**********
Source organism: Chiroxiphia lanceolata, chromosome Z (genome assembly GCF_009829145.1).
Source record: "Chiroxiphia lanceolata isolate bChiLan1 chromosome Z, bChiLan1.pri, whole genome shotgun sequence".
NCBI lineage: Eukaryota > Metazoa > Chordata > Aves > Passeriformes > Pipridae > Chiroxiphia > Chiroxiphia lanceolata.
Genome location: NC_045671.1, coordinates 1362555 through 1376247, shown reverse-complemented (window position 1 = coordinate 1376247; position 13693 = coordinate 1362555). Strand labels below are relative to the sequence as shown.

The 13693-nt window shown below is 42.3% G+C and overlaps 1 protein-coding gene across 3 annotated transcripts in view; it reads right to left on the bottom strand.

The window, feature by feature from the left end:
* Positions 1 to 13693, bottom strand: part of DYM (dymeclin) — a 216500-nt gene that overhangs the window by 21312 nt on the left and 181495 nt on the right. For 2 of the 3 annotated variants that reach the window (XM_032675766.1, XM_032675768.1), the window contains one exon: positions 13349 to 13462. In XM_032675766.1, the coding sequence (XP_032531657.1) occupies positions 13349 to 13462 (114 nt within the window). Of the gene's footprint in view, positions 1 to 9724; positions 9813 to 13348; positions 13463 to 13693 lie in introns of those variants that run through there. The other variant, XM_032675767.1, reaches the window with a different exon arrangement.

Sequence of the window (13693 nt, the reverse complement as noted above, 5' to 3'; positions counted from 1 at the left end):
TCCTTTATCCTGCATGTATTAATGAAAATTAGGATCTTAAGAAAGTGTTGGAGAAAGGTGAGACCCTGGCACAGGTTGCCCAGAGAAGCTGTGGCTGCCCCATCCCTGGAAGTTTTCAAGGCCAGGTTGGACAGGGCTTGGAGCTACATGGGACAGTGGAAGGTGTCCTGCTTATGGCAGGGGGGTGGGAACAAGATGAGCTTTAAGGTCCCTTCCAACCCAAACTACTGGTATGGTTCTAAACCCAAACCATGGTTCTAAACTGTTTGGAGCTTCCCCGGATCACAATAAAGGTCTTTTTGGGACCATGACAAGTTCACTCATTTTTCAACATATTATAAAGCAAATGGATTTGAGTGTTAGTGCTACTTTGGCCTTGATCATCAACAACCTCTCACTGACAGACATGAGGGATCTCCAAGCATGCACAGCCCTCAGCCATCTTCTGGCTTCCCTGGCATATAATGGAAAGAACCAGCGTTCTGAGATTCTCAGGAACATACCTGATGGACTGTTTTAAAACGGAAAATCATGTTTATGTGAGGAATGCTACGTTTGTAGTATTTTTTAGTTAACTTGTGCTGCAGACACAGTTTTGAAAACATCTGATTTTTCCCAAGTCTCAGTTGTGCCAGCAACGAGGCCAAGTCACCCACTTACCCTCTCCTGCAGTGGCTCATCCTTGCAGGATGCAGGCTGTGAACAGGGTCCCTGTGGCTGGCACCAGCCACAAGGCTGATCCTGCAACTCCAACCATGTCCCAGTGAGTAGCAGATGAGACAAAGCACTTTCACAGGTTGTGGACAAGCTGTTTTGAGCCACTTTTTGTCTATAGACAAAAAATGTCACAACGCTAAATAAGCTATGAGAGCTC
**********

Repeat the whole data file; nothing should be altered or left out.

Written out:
Source organism: Chiroxiphia lanceolata, chromosome Z (genome assembly GCF_009829145.1).
Source record: "Chiroxiphia lanceolata isolate bChiLan1 chromosome Z, bChiLan1.pri, whole genome shotgun sequence".
NCBI lineage: Eukaryota > Metazoa > Chordata > Aves > Passeriformes > Pipridae > Chiroxiphia > Chiroxiphia lanceolata.
Genome location: NC_045671.1, coordinates 1362555 through 1376247, shown reverse-complemented (window position 1 = coordinate 1376247; position 13693 = coordinate 1362555). Strand labels below are relative to the sequence as shown.

The 13693-nt window shown below is 42.3% G+C and overlaps 1 protein-coding gene across 3 annotated transcripts in view; it reads right to left on the bottom strand.

The window, feature by feature from the left end:
* Positions 1 to 13693, bottom strand: part of DYM (dymeclin) — a 216500-nt gene that overhangs the window by 21312 nt on the left and 181495 nt on the right. For 2 of the 3 annotated variants that reach the window (XM_032675766.1, XM_032675768.1), the window contains one exon: positions 13349 to 13462. In XM_032675766.1, the coding sequence (XP_032531657.1) occupies positions 13349 to 13462 (114 nt within the window). Of the gene's footprint in view, positions 1 to 9724; positions 9813 to 13348; positions 13463 to 13693 lie in introns of those variants that run through there. The other variant, XM_032675767.1, reaches the window with a different exon arrangement.

Sequence of the window (13693 nt, the reverse complement as noted above, 5' to 3'; positions counted from 1 at the left end):
TCCTTTATCCTGCATGTATTAATGAAAATTAGGATCTTAAGAAAGTGTTGGAGAAAGGTGAGACCCTGGCACAGGTTGCCCAGAGAAGCTGTGGCTGCCCCATCCCTGGAAGTTTTCAAGGCCAGGTTGGACAGGGCTTGGAGCTACATGGGACAGTGGAAGGTGTCCTGCTTATGGCAGGGGGGTGGGAACAAGATGAGCTTTAAGGTCCCTTCCAACCCAAACTACTGGTATGGTTCTAAACCCAAACCATGGTTCTAAACTGTTTGGAGCTTCCCCGGATCACAATAAAGGTCTTTTTGGGACCATGACAAGTTCACTCATTTTTCAACATATTATAAAGCAAATGGATTTGAGTGTTAGTGCTACTTTGGCCTTGATCATCAACAACCTCTCACTGACAGACATGAGGGATCTCCAAGCATGCACAGCCCTCAGCCATCTTCTGGCTTCCCTGGCATATAATGGAAAGAACCAGCGTTCTGAGATTCTCAGGAACATACCTGATGGACTGTTTTAAAACGGAAAATCATGTTTATGTGAGGAATGCTACGTTTGTAGTATTTTTTAGTTAACTTGTGCTGCAGACACAGTTTTGAAAACATCTGATTTTTCCCAAGTCTCAGTTGTGCCAGCAACGAGGCCAAGTCACCCACTTACCCTCTCCTGCAGTGGCTCATCCTTGCAGGATGCAGGCTGTGAACAGGGTCCCTGTGGCTGGCACCAGCCACAAGGCTGATCCTGCAACTCCAACCATGTCCCAGTGAGTAGCAGATGAGACAAAGCACTTTCACAGGTTGTGGACAAGCTGTTTTGAGCCACTTTTTGTCTATAGACAAAAAATGTCACAACGCTAAATAAGCTATGAGAGCTC